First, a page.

To Deborah Franklin
ALS: American Philosophical Society
Trenton, Feb. 24. 1763
My dear Child
We din’d at Bristol, and got here last Night in good time; the River was hard and firm, and we got well over.9 Sir John Sinclair came to us and very obligingly offer’d his Chariot and four for the rest of the Journey.1 This Morning we set out for Brunswic.
The Thing I wanted to mention to you, but forgot, was; that in the Hurry of our Arrival from Chester I did not see Tabb when he went away with the Chaise, and so omitted to send my Respects and Thanks to good Mrs. Masters for her Favour in lending it; pray do this for me, and make my Apology.2 And moreover give Tab as from the Governor, a couple of Dollars.
Billy presents his Duty to you and Love to his Sister. I know not whether he will have time to write to his Betsey.3 My Love to her, and believe me ever Your affectionate Husband
Addressed: To / Mrs Deborah Franklin / Philadelphia / per favour of / Mr Stevens.4
9. BF and WF left Philadelphia on Feb. 23, 1763, spending the night at Trenton and the next at New Brunswick. The Middlesex Troop of Horse and “several Gentlemen in Sleighs” met the new governor on the road and escorted him to Perth Amboy. The outgoing governor, Josiah Hardy, and the Council greeted him there, his commission was read in Council, where he took the “usual Oaths,” and then his assumption of office “was published in the Court House, amidst a numerous Concourse of People; and the whole was conducted with as much Decency and good Decorum, as the severe Season would possibly admit of.” BF and WF went back to New Brunswick on March 1 and the next day went on to Princeton. There the president and tutors of the College of N.J. presented an address, commending, among other things, his “Education under the Influence and Direction of the very eminent Doctor Franklin.” On March 3 they arrived at Burlington, where WF was received “with the greatest Demonstrations of Joy”; the next day his commission was “opened and declared,” and he dined with the City Corporation. On March 5 the Franklins returned to Philadelphia, “attended by the principal Gentlemen” of Burlington. 1 N.J. Arch., XXIV, 146–54.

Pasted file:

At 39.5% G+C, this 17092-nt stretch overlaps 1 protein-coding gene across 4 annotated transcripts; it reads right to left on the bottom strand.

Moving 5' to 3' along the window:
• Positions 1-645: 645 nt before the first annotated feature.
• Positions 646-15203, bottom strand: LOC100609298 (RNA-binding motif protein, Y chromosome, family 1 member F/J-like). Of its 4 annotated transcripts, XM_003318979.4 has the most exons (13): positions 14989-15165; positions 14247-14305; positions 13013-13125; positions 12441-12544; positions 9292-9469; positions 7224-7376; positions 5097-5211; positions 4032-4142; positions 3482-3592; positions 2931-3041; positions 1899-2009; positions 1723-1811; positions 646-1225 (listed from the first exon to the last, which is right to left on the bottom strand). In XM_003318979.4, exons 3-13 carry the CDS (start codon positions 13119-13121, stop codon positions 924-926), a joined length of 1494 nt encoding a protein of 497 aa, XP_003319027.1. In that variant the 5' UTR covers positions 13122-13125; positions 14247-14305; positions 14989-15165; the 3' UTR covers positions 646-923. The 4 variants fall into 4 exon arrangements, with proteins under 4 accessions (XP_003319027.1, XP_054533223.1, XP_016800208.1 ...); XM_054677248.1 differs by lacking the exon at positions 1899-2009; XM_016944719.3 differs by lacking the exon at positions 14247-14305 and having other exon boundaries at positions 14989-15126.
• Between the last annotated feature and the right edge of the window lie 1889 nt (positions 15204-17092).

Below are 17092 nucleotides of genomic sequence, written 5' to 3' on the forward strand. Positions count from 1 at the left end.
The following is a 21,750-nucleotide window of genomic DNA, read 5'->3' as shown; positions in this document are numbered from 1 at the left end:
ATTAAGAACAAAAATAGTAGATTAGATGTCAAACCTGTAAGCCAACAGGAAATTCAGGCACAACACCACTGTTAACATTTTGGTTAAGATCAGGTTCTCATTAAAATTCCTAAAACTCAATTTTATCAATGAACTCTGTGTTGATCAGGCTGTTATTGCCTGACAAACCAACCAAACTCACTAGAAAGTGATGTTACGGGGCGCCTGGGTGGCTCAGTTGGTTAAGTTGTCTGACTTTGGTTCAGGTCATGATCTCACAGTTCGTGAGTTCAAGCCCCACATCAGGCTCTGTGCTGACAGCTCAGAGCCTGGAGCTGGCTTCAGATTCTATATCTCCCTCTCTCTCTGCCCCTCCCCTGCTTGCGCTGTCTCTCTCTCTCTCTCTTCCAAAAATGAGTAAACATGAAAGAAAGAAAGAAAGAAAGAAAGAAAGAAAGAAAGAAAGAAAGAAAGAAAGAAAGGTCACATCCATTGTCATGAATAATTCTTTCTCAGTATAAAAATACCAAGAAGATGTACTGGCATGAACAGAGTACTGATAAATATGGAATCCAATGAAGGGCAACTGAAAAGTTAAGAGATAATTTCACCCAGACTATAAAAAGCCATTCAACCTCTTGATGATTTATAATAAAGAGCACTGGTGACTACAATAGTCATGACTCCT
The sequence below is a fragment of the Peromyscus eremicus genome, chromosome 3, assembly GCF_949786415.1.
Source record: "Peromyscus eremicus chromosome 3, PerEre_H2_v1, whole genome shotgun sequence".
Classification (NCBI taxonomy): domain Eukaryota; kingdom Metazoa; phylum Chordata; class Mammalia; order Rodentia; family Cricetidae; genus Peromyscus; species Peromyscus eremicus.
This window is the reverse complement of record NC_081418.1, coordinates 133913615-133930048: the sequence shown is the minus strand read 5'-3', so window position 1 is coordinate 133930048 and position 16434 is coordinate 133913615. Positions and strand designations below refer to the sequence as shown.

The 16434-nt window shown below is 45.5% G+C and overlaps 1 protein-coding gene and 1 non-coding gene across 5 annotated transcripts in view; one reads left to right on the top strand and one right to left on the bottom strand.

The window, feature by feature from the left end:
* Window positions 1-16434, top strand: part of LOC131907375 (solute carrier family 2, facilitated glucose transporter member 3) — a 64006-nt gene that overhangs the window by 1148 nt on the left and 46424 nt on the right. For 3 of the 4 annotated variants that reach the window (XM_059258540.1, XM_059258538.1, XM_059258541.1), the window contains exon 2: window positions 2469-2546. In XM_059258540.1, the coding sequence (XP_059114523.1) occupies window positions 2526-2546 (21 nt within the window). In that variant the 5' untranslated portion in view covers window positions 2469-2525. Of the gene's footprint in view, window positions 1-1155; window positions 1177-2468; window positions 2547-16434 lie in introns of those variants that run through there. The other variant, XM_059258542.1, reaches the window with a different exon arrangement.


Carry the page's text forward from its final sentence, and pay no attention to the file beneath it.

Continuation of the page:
1. Sir John St. Clair (above, VI, 22 n), deputy quartermaster general under Braddock, had after the campaign of 1758 settled in N.J. on an estate near Elizabeth Town. In 1762 he eloped with Elizabeth Moland of Philadelphia and married her in Burlington, N.J.
2. After landing at Lewes, 150 miles from Philadelphia, on February 12, WF and his wife traveled “above 100 miles in an open one-horse-chair, as no other carriage was to be had, the weather extremely severe: We then met with a chariot which had been waiting for us some time, and before we reach’d Philadelphia a considerable number of gentlemen, with my father and sister, came out to meet us and escorte us into the city.” WF to Strahan, April 25, 1763, PMHB, XXXV (1911), 424–5. “Tabb” was evidently a servant of Mrs. Mary Lawrence Masters, widow of BF’s old friend and associate in many civic enterprises, William Masters (above, VI, 312 n). Masters had died, Nov. 24, 1760, and BF had been named one of his executors. Charles P. Keith, The Provincial Councillors of Pennsylvania (Phila., 1883), p. 453.
3. WF’s wife Elizabeth had evidently remained in Philadelphia because of the inclement weather.
4. Not identified.